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Friday, January 20, 2012

A fictional hooplah over a Brahms Premier: updated 1/28/12

Over the past few weeks, there have been a number of articles concerning a "newly discovered" piano work by the great German Romantic composer Johannes Brahms.  Most of the articles mentioned how conductor and musicologist Christopher Hogwood "discovered" the piece at the Princeton University library.  In fact the "discovery" was made by the auction house, Doyle's of New York City, where the album was sold last year, lot 228 in their April 20th sale.  The album described as, "Album Amicorum of Arnold Wehner", contained a wide variety of musical quotations from important composers and musicians of the period, Brahms being one.  I viewed the item myself at the preview and was quite impressed with the album and the care and detail which went into cataloging the book.   The listing within the catalog, carefully researched and vetted by the Brahms Society was as follows:

The Brahms quotation is an early and partly different version of the middle section Trio D from the Scherzo/second movement of Brahms' Trio for Horn, Violin and Piano op. 40, completely composed in 1865. The section is transposed from a Minor to a flat Minor. It seems likely that this was written in June of 1853, when the twenty year old Brahms and his friend Ede were in Gottingen (arriving June 4).

(Ede would be Edouard Remenyi the Hungarian virtuoso violinist who "discovered Brahms" and took him on tour as his piano accompanist.  Later Brahms would write his Hungarian Dances which were influenced by these tours with Remenyi.)

Doyle Catalog Listing Mentioning Unpublished Brahms Work

At the time the catalog was published, Edward Ripley-Duggan, the head of the rare book department at Doyle's was very aware they had an unpublished "manuscript" on their hands and in fact at one point had planned a premier of the piece at the auction, but as the auction was a long one, he had to scrap the idea. 

The Guardian Newspaper wrote the following about this piece this past week and the BBC Broadcast how Hogwood "discovered" the piece:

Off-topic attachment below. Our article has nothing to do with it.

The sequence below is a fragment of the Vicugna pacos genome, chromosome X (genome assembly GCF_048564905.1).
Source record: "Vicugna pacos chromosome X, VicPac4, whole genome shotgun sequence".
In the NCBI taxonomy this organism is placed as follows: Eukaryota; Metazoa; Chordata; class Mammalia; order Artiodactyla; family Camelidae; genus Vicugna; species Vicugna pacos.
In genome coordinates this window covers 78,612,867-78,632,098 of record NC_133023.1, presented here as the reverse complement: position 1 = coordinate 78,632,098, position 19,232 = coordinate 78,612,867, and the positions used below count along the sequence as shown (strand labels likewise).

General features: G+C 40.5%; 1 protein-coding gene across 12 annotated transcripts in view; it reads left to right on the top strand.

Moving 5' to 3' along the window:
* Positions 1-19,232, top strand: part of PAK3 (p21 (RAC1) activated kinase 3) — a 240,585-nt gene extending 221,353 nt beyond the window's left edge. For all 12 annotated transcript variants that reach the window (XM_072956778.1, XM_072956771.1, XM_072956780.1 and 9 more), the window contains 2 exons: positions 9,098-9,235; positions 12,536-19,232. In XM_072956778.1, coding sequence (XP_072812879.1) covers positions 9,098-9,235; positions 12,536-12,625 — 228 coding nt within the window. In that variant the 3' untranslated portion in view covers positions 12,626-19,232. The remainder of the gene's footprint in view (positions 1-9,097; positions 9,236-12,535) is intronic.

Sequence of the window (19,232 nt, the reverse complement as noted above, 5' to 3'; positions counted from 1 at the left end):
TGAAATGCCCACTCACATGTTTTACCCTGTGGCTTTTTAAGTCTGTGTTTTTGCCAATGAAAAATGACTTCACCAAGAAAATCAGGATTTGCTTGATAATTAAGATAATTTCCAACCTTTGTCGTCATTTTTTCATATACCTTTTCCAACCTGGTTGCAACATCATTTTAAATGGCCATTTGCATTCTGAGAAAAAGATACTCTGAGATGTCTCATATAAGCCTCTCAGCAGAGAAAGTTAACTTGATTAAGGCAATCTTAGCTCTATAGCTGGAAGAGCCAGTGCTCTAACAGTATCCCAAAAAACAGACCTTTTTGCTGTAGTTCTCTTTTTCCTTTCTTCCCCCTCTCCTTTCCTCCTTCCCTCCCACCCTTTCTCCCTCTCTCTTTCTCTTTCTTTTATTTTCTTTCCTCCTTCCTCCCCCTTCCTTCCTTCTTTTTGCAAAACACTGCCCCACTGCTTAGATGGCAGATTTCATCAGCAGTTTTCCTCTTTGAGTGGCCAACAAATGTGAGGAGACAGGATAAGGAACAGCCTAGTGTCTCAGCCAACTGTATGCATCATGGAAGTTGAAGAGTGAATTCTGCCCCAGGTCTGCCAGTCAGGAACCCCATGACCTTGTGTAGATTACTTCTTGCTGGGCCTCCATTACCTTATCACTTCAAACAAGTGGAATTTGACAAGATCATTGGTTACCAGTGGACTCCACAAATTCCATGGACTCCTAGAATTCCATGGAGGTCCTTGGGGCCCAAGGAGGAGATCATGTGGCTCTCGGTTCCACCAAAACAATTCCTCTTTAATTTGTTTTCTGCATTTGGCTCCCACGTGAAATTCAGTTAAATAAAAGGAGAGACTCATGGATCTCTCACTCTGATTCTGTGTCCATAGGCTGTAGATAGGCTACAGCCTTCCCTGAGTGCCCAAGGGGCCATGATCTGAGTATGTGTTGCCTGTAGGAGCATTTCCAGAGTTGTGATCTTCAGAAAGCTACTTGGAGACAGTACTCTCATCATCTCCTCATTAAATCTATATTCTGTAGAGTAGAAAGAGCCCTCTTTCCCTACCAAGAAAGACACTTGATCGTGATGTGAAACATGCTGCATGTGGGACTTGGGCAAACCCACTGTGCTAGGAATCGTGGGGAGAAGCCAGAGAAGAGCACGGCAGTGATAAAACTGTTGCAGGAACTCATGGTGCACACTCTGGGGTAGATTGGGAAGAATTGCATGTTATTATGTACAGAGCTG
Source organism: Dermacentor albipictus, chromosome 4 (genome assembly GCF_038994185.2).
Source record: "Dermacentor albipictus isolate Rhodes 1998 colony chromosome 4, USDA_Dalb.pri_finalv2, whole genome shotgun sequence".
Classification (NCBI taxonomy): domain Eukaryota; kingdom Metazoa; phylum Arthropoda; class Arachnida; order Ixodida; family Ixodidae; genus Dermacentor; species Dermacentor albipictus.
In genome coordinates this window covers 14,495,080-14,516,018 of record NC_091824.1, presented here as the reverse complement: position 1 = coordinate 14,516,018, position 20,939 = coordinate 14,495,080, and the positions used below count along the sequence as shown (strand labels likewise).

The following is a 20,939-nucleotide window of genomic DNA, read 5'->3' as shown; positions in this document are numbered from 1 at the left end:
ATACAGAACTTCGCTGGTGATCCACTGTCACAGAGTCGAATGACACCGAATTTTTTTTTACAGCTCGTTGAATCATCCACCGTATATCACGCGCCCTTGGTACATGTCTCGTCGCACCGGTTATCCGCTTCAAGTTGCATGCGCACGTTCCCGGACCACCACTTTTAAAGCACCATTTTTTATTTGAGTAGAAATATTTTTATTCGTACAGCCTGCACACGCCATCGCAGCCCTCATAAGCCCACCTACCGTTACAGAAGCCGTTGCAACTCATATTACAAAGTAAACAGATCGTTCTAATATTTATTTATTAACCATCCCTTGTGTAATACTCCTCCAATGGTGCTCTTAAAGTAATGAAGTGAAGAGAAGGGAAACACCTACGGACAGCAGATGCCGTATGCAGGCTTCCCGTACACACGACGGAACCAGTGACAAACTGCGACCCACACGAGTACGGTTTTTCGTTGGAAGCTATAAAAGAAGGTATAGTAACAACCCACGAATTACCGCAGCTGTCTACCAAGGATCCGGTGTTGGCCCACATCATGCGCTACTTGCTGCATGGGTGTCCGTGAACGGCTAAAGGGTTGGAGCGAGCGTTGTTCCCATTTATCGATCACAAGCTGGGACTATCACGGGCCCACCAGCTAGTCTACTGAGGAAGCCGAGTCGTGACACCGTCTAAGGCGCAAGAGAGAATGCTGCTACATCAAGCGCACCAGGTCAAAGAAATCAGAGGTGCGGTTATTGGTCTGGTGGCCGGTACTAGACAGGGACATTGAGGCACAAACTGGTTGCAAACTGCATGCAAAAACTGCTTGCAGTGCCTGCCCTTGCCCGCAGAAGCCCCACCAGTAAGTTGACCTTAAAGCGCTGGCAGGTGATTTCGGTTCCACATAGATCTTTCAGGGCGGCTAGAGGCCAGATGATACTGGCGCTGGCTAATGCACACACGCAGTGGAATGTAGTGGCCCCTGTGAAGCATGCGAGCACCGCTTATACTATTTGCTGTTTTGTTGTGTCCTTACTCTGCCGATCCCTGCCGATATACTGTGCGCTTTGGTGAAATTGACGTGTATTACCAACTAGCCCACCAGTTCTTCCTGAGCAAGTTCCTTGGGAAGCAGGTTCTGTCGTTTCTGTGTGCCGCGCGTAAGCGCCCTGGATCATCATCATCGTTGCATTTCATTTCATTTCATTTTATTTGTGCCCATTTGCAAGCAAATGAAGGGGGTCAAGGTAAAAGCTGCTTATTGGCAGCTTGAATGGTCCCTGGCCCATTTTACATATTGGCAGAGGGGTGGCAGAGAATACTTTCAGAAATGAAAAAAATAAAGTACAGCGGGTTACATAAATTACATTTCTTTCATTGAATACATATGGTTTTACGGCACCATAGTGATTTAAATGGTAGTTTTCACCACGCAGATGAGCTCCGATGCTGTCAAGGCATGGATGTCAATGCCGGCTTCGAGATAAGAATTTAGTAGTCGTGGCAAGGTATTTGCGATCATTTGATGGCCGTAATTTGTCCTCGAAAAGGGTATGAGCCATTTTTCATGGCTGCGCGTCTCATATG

The media in Britain which was picked up by AP makes it appear as if Hogwood made this discovery himself, a work which had already been identified by the Brahms Society as unpublished and complete specifics had been included in the listing when the item was sold.  My intelligence has informed me that Hogwood was presented with the album while visiting the Princeton home of William Scheide and was specifically shown the page with the information from the auction house.  It is also interesting to note, that a hastily arranged premier was made yesterday in Princeton and broadcast live on their radio station, WPRB yesterday, so that the BBC "premier" on the 21st would not be the first aired.  

Please see the Youtube link below.

End story is I heartily applaud the fact that this premier was made.  It is a lovely piece, quite haunting and it fully deserved an airing and I give a standing ovation to Bill Scheide for allowing it to happen.  However, the British media story which surrounds the discovery of the piece and has gone 'round the World while Romantic and reads like a miniature Dan Brown piece of fiction should be followed up by the media now that the facts are known.

Update:  The first performance and World Premier was given by Jakob Haschildt at a Brahms conference in Kiel Germany on October 8th, 2011.  At the same time a paper was delivered about the piece and an article appears in the Spring 2011 edition of the American Brahms Society Newsletter.  Further, a recording was made of the World Premier performance which will be released with the Brahms Gesellschaft's annual journal.  Please see the details below from Nigel Simione which we have further verified as complete and accurate.